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J Cardiovasc Pharmacol Ther. 2006 Mar;11(1):93-8.

Circulating endothelial cells in venous blood as a marker of endothelial damage in chronic venous insufficiency: improvement with venoruton.

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Irvine2 Vascular Lab and Physiology, Department of Biomedical Sciences, G D'Annunzio, University, Chieti-Pescara, Italy.


Damage to endothelial cells is common in vascular disorders and in reactions associated with transplantation. An elevated number of circulating endothelial cells indicates the extent of endothelial damage in a variety of disorders. In chronic venous insufficiency (CVI), the number of endothelial cells is abnormally increased, and this can be considered an important indication of endothelial damage. A group of 23 subjects with two levels of CVI (severe and very severe with previous ulcerations) with an increased endothelial cell count (seen by microscopy) was studied and treated for 4 weeks with oral Venoruton (0-[beta-hydroxyethyl]-rutosides) (1 g/day) to evaluate the effects of treatment on the circulating endothelial cells in blood taken from a peripheral leg vein. The controls comprised two groups with comparable age and sex distribution, one of healthy individuals and one of CVI subjects. After 4 weeks, a significant decrease was noted in endothelial cells both in subjects with CVI and in those with very severe CVI with previous ulcerations. This study suggests that endothelial cells may play a significant role in venous disease, being both an indication of severe disease and a further problem in itself. The use of Venoruton appears to decrease the number of circulating endothelial cells. This suggests an important role of this compound in protecting the endothelium and offers new potentially important therapeutic options that are not limited only to venous disease.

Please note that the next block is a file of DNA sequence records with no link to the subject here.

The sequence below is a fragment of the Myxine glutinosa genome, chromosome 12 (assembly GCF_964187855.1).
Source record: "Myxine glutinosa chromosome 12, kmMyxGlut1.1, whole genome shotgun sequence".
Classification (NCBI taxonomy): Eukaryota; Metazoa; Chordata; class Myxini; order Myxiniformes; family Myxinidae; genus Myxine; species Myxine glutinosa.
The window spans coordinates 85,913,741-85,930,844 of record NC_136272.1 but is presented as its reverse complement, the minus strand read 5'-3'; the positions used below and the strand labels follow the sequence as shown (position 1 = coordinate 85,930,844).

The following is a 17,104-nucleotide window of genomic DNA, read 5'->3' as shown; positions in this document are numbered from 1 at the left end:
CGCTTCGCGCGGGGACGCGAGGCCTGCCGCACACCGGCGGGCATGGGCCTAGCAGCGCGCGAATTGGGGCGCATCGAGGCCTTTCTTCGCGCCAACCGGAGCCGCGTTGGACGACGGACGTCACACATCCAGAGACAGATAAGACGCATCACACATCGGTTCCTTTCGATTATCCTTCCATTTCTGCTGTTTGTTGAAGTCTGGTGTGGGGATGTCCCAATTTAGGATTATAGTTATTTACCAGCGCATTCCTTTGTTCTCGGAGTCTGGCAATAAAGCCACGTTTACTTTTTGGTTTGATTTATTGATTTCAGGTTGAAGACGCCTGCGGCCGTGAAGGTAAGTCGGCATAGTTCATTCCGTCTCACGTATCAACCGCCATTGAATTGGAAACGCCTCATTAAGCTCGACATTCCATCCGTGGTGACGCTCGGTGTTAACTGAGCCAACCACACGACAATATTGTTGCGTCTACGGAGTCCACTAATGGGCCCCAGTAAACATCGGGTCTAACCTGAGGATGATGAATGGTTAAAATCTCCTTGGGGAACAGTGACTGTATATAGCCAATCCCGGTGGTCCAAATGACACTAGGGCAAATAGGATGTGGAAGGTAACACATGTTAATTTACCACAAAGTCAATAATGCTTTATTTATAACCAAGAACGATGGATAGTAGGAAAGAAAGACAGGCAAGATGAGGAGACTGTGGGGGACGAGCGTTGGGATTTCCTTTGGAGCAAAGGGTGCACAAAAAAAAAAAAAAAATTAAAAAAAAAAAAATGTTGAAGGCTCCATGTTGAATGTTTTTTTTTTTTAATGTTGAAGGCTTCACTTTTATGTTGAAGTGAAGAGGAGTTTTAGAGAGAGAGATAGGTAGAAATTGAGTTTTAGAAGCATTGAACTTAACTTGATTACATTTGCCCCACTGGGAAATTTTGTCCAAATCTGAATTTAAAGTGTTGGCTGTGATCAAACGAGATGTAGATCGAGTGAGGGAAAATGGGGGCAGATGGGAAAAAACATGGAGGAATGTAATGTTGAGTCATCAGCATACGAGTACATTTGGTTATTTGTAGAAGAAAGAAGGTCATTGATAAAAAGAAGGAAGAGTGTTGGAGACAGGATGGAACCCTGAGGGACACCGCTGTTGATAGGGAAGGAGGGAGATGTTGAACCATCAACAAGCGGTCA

[Indexed for MEDLINE]

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